3 Keys to Improving Students’ Literacy Outcomes - Part 2

DFB Staff Writer

In part one of this series, 3 Keys to Improving Students’ Literacy Outcomes, we saw that the first key to improving children’s reading ability is to return to the Quran and Sunnah and to be vigilant about following the Book of Allaah and the Sunnah of His Messenger ﷺ. Here in part 2, we’ll discuss the second key: Increasing Your Child's or Students’ Knowledge of Various Topics.

Key # 2: Increase your students’ knowledge of various topics (i.e., Islaamic History, World History, etc.).

No doubt, Islaam is the religion of knowledge, walhamdulillaah. Rare is the Muslim who doesn’t know that the first ayaat Allaah revealed to the Prophet ﷺ were enjoining reading as the means and way to acquire knowledge (i.e., surah al-Alaq 96: 1-5). And there are numerous ayaat in the Quran where Allaah highlights the status and obligation to acquire knowledge.

شهد الله أنه لا إله إلا هو والملائكة وأولوا العلم قائماً بالقسط لا إله إلا هو العزيز الحكيم

{آل عمران/18}

Allaah bears witness that Lâ ilâha illa Huwa (none has the right to be worshipped but He), and the angels, and those having knowledge (also give this witness); (He always) maintains His creation in Justice. Lâ ilâha illa Huwa (none has the right to be worshipped but He), the All-Mighty, the All-Wise. {Ali’Imraan: 18}


إِنَّمَا يَخْشَى ٱللَّهَ مِنْ عِبَادِهِ ٱلْعُلَمَـٰٓؤُا۟ ۗ إِنَّ ٱللَّهَ عَزِيزٌ غَفُورٌ

 “It is only those who have knowledge among His slaves that fear Allaah. Verily, Allaah is All-Mighty, Oft-Forgiving.” {Faatir 35:28}


وَقُل رَّبِّ زِدْنِى عِلْمًۭا

“and say: ‘My Lord! Increase me in knowledge’” {Ta-Ha 20:114} 


قُلْ هَلْ يَسْتَوِى ٱلَّذِينَ يَعْلَمُونَ وَٱلَّذِينَ لَا يَعْلَمُونَ ۗ إِنَّمَا يَتَذَكَّرُ أُو۟لُوا۟ ٱلْأَلْبَـٰبِ

“Say: ‘Are those who know equal to those who know not?’ It is only men of understanding who will remember (i.e., get a lesson from Allaah’s Signs and Verses)” {al-Zumar 39:9} 

And the Prophet ﷺ said: “Whoever follows a path in the pursuit of knowledge, Allaah will make a path to Paradise easy for him.” (Narrated by al-Bukhaari, Kitaab al-‘Ilm, 10) 

So we must give our children the knowledge they need of various halal subjects, first and foremost of which is knowledge of the deen. In doing so, we will give them one of the most important tools they need to experience successful life and literacy outcomes inshaa’Allaah. And the importance and stress on literacy “skills” needs to be balanced and tempered by the giving and teaching of knowledge because “no matter how well trained students become in main-idea finding, the student with the smaller relevant vocabulary and knowledge is the one who will fare worse on the test” (Hirsch, Jr., 2016, p. 23). Overstressing and over-emphasising acquisition of literacy "skills" does not serve children’s literacy interests. While these skills (decoding, fluency, phonemic awareness, letter-sound knowledge, word encoding, etc.) are important, they will not serve children if children lack critical, relevant subject knowledge. “Once decoding has been mastered and fluency attained, relevant knowledge becomes the chief component of reading skill” (Hirsch, Jr., 2016, p. 23). Consider this scenario:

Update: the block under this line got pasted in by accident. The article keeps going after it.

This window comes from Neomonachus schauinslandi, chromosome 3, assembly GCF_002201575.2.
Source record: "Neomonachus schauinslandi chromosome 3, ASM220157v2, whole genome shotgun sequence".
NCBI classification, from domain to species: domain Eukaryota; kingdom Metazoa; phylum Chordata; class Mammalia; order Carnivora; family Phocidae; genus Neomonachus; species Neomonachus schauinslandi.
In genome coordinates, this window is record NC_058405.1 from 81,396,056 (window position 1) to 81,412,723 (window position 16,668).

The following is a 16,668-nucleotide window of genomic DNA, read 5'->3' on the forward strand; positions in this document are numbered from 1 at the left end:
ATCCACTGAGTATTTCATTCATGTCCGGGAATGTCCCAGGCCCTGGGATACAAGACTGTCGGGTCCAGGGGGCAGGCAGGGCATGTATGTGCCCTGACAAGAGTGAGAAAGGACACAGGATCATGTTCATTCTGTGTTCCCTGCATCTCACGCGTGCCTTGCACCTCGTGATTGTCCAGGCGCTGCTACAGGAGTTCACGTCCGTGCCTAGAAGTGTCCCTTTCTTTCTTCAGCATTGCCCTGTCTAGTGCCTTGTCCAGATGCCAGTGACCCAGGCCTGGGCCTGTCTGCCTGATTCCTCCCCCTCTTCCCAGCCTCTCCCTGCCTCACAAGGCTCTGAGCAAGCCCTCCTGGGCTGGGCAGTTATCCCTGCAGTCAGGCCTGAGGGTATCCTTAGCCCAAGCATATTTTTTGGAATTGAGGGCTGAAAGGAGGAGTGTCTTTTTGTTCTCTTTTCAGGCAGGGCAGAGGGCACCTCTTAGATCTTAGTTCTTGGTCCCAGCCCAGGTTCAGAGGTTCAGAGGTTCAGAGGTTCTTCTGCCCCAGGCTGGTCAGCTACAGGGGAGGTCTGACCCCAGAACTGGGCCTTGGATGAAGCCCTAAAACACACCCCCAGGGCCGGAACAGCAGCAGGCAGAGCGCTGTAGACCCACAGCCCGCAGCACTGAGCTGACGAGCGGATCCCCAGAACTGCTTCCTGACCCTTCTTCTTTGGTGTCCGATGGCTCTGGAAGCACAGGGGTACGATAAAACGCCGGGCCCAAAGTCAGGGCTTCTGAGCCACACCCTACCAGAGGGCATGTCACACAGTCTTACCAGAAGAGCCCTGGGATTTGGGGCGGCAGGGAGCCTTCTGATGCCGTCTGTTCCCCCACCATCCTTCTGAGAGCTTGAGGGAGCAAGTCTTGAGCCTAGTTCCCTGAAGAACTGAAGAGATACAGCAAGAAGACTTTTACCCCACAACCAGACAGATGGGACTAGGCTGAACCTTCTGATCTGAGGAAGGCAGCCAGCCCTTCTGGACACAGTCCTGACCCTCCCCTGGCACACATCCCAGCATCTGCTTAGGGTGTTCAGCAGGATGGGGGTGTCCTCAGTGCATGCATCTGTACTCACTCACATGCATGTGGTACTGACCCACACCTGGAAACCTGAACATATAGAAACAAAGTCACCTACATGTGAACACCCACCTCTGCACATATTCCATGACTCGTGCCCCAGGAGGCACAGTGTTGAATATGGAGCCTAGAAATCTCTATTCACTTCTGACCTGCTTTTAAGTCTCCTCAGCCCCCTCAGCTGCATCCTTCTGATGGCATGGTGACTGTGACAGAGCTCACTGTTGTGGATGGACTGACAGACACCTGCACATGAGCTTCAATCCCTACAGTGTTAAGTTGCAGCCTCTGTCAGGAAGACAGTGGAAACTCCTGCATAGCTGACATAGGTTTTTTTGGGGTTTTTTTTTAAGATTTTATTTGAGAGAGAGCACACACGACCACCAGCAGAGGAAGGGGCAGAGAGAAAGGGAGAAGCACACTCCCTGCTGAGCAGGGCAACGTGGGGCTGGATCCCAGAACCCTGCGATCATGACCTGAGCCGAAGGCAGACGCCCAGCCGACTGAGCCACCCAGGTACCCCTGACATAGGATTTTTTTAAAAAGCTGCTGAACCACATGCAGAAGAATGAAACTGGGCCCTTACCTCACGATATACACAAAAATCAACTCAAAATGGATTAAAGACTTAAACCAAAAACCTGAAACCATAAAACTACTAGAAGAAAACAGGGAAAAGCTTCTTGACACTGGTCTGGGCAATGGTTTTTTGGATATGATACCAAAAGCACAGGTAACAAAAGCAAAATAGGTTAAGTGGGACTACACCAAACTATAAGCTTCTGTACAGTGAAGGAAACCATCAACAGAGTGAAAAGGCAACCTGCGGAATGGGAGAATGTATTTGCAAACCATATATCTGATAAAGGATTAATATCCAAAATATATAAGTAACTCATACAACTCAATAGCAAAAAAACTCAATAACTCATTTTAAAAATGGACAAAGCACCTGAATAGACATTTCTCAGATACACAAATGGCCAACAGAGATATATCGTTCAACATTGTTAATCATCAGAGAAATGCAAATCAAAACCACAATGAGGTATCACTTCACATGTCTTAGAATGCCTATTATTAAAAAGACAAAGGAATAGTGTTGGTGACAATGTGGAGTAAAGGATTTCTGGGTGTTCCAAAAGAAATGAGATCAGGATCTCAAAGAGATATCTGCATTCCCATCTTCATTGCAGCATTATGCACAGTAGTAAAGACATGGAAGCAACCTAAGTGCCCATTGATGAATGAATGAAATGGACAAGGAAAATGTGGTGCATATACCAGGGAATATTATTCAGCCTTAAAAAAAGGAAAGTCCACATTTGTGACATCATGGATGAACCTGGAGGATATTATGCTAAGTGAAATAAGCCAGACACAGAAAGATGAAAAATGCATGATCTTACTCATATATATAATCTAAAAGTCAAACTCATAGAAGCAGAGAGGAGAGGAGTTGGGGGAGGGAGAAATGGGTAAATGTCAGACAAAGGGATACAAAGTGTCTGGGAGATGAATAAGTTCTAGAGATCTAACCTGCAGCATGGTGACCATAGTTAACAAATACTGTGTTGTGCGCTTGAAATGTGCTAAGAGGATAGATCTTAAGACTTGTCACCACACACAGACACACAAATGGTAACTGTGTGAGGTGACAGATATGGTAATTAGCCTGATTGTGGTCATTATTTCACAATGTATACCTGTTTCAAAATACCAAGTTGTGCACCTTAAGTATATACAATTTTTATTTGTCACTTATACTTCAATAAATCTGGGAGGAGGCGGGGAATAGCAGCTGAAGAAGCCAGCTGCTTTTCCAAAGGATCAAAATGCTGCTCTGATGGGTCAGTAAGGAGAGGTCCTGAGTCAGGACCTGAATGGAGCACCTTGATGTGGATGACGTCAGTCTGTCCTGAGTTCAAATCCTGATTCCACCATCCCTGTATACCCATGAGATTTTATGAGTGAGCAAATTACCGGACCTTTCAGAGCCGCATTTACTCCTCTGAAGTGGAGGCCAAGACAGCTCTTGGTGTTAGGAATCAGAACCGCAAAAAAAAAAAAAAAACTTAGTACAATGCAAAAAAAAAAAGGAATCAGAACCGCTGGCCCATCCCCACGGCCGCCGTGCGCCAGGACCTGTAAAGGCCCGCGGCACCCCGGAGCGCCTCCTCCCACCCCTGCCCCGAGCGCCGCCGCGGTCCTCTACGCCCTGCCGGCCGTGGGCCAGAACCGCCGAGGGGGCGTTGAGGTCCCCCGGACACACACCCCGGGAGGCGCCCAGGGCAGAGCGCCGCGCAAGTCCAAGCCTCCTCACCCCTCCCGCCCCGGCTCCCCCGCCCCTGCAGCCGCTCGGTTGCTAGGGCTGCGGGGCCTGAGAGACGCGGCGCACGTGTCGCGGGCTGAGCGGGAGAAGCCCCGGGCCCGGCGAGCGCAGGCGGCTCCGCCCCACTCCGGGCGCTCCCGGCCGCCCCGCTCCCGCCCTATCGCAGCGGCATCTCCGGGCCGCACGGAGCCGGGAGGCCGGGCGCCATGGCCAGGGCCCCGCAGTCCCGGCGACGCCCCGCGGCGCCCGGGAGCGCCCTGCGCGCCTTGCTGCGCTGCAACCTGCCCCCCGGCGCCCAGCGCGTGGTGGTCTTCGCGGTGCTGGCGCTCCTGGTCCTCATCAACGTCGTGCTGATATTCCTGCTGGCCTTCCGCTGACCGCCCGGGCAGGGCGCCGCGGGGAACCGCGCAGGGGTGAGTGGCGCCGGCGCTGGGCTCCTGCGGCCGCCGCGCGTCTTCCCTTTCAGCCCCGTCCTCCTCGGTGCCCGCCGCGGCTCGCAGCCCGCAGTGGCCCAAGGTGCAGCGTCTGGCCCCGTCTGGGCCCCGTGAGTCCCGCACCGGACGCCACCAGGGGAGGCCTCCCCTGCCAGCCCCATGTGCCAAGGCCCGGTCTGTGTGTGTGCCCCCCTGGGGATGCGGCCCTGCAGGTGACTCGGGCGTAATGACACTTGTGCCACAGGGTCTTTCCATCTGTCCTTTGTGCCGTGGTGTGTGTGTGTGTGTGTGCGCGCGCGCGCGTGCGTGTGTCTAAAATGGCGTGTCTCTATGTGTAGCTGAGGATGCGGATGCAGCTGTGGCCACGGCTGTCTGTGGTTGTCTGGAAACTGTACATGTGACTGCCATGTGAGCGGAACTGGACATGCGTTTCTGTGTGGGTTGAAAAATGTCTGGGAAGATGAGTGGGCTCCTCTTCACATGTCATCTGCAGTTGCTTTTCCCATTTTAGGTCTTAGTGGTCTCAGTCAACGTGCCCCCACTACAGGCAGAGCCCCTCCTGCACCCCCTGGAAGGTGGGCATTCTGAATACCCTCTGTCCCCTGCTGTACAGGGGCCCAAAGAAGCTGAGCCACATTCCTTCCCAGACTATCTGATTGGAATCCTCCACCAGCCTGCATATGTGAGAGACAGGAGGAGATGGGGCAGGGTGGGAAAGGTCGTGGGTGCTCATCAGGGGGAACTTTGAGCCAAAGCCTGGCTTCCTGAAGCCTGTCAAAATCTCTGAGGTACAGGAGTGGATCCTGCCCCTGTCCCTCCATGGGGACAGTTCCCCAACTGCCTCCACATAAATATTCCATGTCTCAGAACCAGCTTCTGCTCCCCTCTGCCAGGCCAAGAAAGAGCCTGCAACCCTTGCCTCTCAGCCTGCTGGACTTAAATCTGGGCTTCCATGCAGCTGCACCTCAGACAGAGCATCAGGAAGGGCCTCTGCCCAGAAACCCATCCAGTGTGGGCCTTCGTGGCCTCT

A child is given a passage about how submarines are used in marine biology research. If the child has little or no subject knowledge about submarines, when the child is asked comprehension questions, they become lost. If the child is asked to find the main idea of the passage, they flounder. If there are questions about the ballast tank, the nuclear reactor (don’t panic, the nuclear reactor in a submarine is just a portable source of nuclear energy. A submarine uses the steam the nuclear reactor generates to “drive the turbines that provide the submarine’s actual power” [Submarine Power, n.d.]), the rudders, or the driving plan, how will a child answer these comprehension questions correctly? The child must first have subject knowledge about submarines (and marine biology). Only then will they be exposed to and be familiar with the relevant vocabulary related to this topic. And only then, with the help of Allaah, will they be able to answer comprehension questions correctly. “We know that the skill of reading comprehension in any given case depends more on relevant knowledge {emphasis ours} than on formal strategies (Hirsch, Jr., 2016, p. 21). If we want to help our struggling readers (and all of our readers), our focus needs to be directed at giving students knowledge – specific knowledge – in many and varied halal subjects. Doing so is a critical key in helping improve students’ literacy outcomes, especially the literacy outcomes of struggling readers.

Next month inshaa’Allaah, in Part 3 – the final part of this series – we’ll discuss the last of the 3 keys to help improve students literacy outcomes.